During August I spent two wonderful weeks on holiday in France. The first week in the mountain towns of the Midi-Pyrénées and the second week on the edge of Lac d’Annecy in Haute-Savoie. I thought it seemed the perfect time to pick up the French classic The Three Musketeers by Alexandre Dumas especially with the historical architecture of old Annecy town. I could already imagine our musketeer heroes walking through the streets.
The Three Musketeers follows the adventures of a young, poor and hot headed Gascon gentlemen of the name of D’Artagnan who is journeying to Paris hoping to impress and obtain a commission in the King’s Musketeers. Within a day of arriving in Paris though he finds himself insulting and obtaining duels with Aramis, Porthos and Athos; three of most well respected members of the King’s Musketeers. These men are to become firm friends instead of enemies though. Together they are to assist the Queen, fall in love, rescue young ladies, thwart the Cardinal’s plans, frequently fight with the Cardinal’s Guards, and chase the infamous assassin and spy Milady De Winter. All the while D’Artagnan has his eyes on joining his friends in the King’s Musketeers. The Three Musketeers is a sweeping romantic adventure following D’Artagnan and his friends during the reign of Louis XIII which takes us from the streets and palaces of Paris to the fields of battle, to on the road across France, on the choppy English channel and even to London, England. I really didn’t want to put this down and I think it was the perfect read for my holiday too.
D’Artagnan the main protagonist of The Three Musketeers is young, handsome and hot headed which gets him into many scrapes but he is also clever, brave, loyal and overall a rather endearing character. I don’t think D’Artagnan always does the right thing but I think generally his heart is in the right place and he does learn a lot during his adventures. Unlike D’Artagnan who is open and often as easy to read as a book his friends Aramis, Porthos and Athos are more of a mystery. Aramis, Porthos and Athos are all assumed names to hide the gentlemen’s real names which I didn’t realise before; but does explain why they have such unusual names. Aramis is a religious man who regularly threatens to join the church if were not for a mysterious love, then we have flamboyant Porthos with his wealthy mistress, and then finally Athos a dark and brooding character. While I really like D’Artagnan I always find myself with a soft spot for Athos in adaptations I have watched and it was no different in the novel. Together though they all make an interesting and enjoyable group to read about.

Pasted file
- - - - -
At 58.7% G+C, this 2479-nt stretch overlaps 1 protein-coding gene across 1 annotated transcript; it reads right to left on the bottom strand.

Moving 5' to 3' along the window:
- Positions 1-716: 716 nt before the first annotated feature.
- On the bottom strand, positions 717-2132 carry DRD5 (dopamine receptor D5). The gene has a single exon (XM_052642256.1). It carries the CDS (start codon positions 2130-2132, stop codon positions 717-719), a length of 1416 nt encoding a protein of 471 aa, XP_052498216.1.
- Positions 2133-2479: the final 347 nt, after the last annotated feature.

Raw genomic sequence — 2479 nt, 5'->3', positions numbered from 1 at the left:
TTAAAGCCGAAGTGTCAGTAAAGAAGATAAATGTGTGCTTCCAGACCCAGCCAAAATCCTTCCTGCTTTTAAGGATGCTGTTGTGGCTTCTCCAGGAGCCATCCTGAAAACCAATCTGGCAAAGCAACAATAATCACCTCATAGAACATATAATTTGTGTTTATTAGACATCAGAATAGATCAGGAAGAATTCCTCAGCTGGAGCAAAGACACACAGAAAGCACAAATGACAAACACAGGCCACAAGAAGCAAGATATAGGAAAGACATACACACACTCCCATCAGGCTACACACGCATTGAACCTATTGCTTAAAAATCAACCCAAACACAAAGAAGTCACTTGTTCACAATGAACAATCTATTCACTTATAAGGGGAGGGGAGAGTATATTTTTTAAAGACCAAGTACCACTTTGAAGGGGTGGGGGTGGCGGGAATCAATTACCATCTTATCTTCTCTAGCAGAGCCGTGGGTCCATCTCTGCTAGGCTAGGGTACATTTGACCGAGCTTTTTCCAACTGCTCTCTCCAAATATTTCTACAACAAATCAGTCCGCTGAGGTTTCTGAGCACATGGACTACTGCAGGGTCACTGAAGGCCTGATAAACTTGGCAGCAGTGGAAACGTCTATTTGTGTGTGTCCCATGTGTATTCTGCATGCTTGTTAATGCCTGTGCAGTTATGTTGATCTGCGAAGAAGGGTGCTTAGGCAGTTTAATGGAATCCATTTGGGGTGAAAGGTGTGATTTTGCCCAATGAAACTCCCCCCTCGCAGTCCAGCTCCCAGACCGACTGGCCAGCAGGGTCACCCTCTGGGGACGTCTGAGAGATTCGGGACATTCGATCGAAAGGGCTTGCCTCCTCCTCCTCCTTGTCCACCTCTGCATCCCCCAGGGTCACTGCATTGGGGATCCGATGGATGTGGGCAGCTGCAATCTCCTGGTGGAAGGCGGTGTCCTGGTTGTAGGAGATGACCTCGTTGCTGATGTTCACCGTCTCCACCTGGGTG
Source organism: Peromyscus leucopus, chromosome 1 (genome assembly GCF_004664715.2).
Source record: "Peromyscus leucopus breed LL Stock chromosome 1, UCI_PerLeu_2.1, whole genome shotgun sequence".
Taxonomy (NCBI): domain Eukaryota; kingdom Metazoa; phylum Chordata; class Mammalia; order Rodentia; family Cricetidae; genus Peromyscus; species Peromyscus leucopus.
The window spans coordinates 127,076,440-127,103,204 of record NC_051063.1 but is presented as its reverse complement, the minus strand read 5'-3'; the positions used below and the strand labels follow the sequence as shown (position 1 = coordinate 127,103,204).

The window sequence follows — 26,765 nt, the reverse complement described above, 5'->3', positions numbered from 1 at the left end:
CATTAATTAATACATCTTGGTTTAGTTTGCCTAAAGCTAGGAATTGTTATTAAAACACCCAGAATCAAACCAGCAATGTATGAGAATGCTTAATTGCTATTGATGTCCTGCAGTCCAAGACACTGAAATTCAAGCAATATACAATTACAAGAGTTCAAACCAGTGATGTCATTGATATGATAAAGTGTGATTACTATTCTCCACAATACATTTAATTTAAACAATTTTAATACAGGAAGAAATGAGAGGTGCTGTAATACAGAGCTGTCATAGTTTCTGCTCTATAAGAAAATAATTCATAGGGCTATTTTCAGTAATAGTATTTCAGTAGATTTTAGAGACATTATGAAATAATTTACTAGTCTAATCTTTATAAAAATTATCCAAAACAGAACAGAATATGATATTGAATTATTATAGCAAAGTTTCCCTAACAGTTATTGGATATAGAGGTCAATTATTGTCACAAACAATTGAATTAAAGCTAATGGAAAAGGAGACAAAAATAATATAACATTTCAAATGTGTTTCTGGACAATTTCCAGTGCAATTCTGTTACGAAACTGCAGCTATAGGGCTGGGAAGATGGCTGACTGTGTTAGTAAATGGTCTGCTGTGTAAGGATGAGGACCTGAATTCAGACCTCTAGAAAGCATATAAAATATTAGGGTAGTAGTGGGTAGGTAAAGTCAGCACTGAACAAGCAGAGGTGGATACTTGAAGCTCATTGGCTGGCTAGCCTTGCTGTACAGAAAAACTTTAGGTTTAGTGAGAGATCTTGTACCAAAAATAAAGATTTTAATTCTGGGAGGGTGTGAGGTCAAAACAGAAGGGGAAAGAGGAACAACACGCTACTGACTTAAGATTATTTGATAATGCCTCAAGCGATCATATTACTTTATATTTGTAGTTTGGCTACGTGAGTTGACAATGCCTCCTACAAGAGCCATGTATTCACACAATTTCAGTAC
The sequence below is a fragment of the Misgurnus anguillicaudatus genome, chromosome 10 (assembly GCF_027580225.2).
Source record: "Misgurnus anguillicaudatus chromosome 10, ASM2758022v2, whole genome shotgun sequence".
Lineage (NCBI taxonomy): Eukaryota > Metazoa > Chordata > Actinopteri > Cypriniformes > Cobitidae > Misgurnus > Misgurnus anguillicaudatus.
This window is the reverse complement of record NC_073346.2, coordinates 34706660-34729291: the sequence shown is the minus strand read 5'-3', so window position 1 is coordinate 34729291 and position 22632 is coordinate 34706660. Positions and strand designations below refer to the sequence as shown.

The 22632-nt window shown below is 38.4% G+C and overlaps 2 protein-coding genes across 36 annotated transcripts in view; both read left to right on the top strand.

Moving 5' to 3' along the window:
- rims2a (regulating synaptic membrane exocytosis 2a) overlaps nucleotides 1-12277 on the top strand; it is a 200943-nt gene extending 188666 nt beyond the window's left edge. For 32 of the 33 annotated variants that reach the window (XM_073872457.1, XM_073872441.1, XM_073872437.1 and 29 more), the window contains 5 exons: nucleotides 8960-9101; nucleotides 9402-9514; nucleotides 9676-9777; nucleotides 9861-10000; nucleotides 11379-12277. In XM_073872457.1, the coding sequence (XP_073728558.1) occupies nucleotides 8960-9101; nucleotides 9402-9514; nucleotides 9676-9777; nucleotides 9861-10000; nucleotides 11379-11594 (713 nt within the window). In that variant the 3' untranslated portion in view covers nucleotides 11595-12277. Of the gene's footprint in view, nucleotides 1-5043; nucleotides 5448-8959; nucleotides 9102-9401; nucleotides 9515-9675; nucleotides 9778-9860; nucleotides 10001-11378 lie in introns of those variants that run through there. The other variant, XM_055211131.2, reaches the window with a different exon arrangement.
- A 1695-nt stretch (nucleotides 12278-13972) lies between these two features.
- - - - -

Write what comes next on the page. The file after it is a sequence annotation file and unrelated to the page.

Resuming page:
The Three Musketeers is the first novel I have read by Alexandre Dumas but I am no stranger to the story having watched many film adaptations and the recent television series. I have a particularly fondness for the 1973 film starring Oliver Reed but the recent television series The Musketeers (2014) was very good too. These adaptations had left me with high expectations fortunately the novel easily lived up to them. I thought The Three Musketeers was well written with plenty of interesting characters and places. Dumas’s style is detailed and wordy rather like Dickens unlike Dickens though Dumas’s wordiness is in the character’s conversation more than in the descriptions of the story. Most readers would not be used to such wordy speeches or conversations except perhaps in Shakespeare but I really enjoyed it as it suited the characters and situation. All in all I thought the style of the novel meant the reader was swept away with the characters on their exciting and romantic adventures.
The Three Musketeers is a sweeping historic and romantic adventure in France which I could hardly put down. I highly recommend to those interested in reading the classics and French literature. This is my 25th read off my Classics Club list meaning I am now half way through my challenge to read 50 classics. Great read.
Have you read this? Or watched any of the adaptations?